Esther’s Tomb

Iran's Jewish queen defies decay and dissolution.

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This article is dedicated to Sylvia Guberman ZT”L, a woman of valor in the spirit of Esther.
Reprinted with permission from the Diarna Project.

According to the biblical book named after her, Esther was a beautiful young Jewish woman who caught the eye of the Persian King Ahasuerus, became queen, and with the assistance of her uncle Mordecai, saved Jews throughout the Persian Empire from annihilation. Every year, on the holiday of Purim, Jews around the world celebrate this miraculous salvation by reading the Book of Esther, dressing in costumes, and eating delicacies. Iranian Jews similarly mark the holiday, but for centuries have also made a pilgrimage–throughout the year, but especially on Purim–to a shrine in the city of Hamadan where, according to tradition, Esther and Mordecai are buried. The origins and contents of this shrine are cloaked in legend and mystery.

 

esther's tomb
Photo courtesy of Yossi (Elias) Gabbay.
 

Hamadan, known in antiquity as Ecbatana, is in the Kurdish region of Iran. Mount Alvand, which overlooks the city proper, hosted the summer residence of Persian royalty of the Achaemenid Empire (ca. 550?330 BCE, the period when the Purim story is believed to have happened). Tradition has it that Esther and Mordecai–after spending their final years at the royal resort–were buried in the city, next to one another, with a shrine constructed over their graves.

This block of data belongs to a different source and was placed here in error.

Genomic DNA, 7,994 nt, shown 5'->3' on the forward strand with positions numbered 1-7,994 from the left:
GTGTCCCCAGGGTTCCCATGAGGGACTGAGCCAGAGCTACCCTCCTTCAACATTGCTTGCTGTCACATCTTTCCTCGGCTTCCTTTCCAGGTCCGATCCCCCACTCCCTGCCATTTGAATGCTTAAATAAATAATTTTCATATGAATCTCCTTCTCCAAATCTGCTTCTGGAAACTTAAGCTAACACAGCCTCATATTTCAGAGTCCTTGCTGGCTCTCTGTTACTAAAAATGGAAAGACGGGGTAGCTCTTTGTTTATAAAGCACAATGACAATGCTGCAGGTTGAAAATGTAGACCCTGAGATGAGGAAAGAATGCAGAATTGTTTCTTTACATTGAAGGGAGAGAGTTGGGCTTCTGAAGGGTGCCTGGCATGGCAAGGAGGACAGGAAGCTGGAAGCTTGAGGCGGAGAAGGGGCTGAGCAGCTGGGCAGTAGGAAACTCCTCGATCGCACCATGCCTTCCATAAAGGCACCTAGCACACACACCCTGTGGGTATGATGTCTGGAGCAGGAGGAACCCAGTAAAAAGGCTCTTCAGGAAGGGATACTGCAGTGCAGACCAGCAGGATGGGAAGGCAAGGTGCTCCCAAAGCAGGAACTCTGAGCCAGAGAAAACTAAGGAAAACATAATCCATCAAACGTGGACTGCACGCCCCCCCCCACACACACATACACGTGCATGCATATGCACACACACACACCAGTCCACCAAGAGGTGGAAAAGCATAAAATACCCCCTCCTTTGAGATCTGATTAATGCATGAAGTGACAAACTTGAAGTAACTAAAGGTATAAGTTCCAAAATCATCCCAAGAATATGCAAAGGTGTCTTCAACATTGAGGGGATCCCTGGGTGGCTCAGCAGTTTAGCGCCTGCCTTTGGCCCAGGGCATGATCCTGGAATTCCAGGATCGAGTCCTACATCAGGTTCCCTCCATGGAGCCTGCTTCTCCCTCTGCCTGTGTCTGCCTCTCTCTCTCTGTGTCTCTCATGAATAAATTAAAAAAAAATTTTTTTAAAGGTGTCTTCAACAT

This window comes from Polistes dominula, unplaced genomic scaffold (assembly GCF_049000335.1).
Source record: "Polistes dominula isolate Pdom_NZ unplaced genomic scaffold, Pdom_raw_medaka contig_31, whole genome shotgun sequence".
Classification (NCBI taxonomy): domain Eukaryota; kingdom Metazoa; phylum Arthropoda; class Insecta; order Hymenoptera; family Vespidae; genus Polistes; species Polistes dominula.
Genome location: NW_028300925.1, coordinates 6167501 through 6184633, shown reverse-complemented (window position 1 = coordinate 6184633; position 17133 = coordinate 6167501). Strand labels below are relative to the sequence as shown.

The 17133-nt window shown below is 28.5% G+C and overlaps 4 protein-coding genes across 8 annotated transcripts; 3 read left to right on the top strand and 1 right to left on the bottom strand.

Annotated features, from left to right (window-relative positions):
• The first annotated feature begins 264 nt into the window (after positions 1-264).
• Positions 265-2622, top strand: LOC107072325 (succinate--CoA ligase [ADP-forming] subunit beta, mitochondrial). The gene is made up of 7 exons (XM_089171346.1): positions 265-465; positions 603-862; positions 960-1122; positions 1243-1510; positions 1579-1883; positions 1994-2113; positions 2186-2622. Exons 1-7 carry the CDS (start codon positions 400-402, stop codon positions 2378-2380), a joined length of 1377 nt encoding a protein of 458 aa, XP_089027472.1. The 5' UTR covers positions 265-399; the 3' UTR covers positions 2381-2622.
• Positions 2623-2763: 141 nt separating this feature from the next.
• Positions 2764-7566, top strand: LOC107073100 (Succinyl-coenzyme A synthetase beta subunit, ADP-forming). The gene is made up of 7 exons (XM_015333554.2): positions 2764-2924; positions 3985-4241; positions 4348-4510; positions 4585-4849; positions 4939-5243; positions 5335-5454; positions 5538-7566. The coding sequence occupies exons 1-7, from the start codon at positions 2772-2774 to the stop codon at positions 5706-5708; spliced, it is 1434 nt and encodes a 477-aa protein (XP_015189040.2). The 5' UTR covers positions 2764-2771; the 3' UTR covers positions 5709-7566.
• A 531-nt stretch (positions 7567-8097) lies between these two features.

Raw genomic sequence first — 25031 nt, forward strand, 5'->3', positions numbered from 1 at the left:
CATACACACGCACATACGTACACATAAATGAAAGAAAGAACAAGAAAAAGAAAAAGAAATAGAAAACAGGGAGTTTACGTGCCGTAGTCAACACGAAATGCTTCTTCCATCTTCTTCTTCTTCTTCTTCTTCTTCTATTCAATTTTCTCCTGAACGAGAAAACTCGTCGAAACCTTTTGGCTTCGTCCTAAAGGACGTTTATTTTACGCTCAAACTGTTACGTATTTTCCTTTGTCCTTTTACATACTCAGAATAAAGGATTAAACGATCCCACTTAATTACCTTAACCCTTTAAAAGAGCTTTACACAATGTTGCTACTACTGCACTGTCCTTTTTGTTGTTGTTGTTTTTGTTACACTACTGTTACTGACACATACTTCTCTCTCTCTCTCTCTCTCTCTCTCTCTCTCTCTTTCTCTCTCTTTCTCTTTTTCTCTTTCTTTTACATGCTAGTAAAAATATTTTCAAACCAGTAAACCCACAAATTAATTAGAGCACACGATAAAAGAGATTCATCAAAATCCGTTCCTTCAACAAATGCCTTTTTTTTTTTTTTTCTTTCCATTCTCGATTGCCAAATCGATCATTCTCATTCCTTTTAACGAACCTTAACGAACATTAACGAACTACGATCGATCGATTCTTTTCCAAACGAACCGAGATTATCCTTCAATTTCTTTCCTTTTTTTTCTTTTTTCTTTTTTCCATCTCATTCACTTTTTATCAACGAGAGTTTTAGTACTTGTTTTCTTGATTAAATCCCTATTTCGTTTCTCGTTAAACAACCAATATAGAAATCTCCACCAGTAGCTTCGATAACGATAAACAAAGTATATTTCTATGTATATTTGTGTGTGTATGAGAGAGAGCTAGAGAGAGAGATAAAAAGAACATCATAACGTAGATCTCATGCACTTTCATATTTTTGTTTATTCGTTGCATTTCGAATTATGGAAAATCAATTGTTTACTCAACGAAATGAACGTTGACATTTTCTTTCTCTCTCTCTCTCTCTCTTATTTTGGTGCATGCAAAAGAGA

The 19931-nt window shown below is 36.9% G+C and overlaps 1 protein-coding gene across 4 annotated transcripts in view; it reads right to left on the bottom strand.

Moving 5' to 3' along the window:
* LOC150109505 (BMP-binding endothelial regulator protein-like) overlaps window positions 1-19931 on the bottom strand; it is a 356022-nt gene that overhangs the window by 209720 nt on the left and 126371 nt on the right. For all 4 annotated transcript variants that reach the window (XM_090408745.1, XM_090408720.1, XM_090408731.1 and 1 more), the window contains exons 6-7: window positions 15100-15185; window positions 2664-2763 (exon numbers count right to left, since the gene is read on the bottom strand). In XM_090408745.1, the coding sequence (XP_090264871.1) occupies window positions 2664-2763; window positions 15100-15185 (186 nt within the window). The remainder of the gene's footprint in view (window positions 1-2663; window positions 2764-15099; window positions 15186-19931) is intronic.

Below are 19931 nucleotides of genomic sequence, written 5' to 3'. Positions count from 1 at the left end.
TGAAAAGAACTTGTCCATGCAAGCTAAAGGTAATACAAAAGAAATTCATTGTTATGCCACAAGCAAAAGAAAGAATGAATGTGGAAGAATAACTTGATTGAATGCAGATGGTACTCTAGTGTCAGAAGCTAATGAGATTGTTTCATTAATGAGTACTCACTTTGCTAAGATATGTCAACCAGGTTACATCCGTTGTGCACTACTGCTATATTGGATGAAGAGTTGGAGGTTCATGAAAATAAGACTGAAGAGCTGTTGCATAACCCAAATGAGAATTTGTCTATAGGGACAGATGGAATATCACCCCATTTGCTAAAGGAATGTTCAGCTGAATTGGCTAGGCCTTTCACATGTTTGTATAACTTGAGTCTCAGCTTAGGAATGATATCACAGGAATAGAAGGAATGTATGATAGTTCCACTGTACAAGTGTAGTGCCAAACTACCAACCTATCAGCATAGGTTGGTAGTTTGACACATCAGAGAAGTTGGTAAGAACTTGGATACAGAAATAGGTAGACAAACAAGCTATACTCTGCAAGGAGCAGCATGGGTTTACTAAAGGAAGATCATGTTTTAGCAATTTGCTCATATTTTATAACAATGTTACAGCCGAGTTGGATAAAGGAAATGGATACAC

While the original shrine’s date of construction is unknown, its date of destruction, at the hands of Mongol invaders, purportedly occurred in the 14th century. Historian Ernst Herzfeld contends that the current structure may actually belong to Shushan Dokht, the Jewish queen of King Yazdagerd I (ca. 399-420 CE), who is credited with securing permission for Jews to live in Hamadan.

Herzfeld dates the current structure to 1602 CE, partly on account of its traditional Persian architectural style (known as Emamzadeh), which was ubiquitous amongst the shrines of Muslim religious leaders built in that era. In most cases, these buildings include an entry hall and a main square hall with a domed ceiling that surrounds the sarcophagus (stone coffin). 

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